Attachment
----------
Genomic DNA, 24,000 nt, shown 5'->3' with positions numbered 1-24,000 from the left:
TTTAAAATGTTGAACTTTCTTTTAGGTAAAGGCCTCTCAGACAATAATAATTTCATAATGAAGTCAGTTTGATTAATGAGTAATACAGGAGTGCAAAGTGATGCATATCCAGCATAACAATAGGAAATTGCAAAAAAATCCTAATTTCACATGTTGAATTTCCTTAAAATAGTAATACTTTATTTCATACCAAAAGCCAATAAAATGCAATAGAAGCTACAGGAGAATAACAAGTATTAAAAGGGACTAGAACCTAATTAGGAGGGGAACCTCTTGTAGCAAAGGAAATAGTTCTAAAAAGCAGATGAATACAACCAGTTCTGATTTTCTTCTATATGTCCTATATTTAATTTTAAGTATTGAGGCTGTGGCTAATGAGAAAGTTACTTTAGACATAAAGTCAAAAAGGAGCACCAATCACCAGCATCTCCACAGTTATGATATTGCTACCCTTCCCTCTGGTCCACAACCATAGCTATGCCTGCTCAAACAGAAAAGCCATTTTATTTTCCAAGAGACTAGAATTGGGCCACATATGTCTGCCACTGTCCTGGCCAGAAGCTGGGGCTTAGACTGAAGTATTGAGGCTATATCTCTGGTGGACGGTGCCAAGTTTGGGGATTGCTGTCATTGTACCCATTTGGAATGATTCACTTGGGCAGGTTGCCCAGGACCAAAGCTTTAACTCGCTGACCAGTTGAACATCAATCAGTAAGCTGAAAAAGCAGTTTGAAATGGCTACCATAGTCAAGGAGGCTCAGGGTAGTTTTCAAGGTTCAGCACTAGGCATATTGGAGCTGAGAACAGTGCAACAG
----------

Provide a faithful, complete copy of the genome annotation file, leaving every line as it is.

Genomic DNA, 24,000 nt, shown 5'->3' with positions numbered 1-24,000 from the left:
TTTAAAATGTTGAACTTTCTTTTAGGTAAAGGCCTCTCAGACAATAATAATTTCATAATGAAGTCAGTTTGATTAATGAGTAATACAGGAGTGCAAAGTGATGCATATCCAGCATAACAATAGGAAATTGCAAAAAAATCCTAATTTCACATGTTGAATTTCCTTAAAATAGTAATACTTTATTTCATACCAAAAGCCAATAAAATGCAATAGAAGCTACAGGAGAATAACAAGTATTAAAAGGGACTAGAACCTAATTAGGAGGGGAACCTCTTGTAGCAAAGGAAATAGTTCTAAAAAGCAGATGAATACAACCAGTTCTGATTTTCTTCTATATGTCCTATATTTAATTTTAAGTATTGAGGCTGTGGCTAATGAGAAAGTTACTTTAGACATAAAGTCAAAAAGGAGCACCAATCACCAGCATCTCCACAGTTATGATATTGCTACCCTTCCCTCTGGTCCACAACCATAGCTATGCCTGCTCAAACAGAAAAGCCATTTTATTTTCCAAGAGACTAGAATTGGGCCACATATGTCTGCCACTGTCCTGGCCAGAAGCTGGGGCTTAGACTGAAGTATTGAGGCTATATCTCTGGTGGACGGTGCCAAGTTTGGGGATTGCTGTCATTGTACCCATTTGGAATGATTCACTTGGGCAGGTTGCCCAGGACCAAAGCTTTAACTCGCTGACCAGTTGAACATCAATCAGTAAGCTGAAAAAGCAGTTTGAAATGGCTACCATAGTCAAGGAGGCTCAGGGTAGTTTTCAAGGTTCAGCACTAGGCATATTGGAGCTGAGAACAGTGCAACAG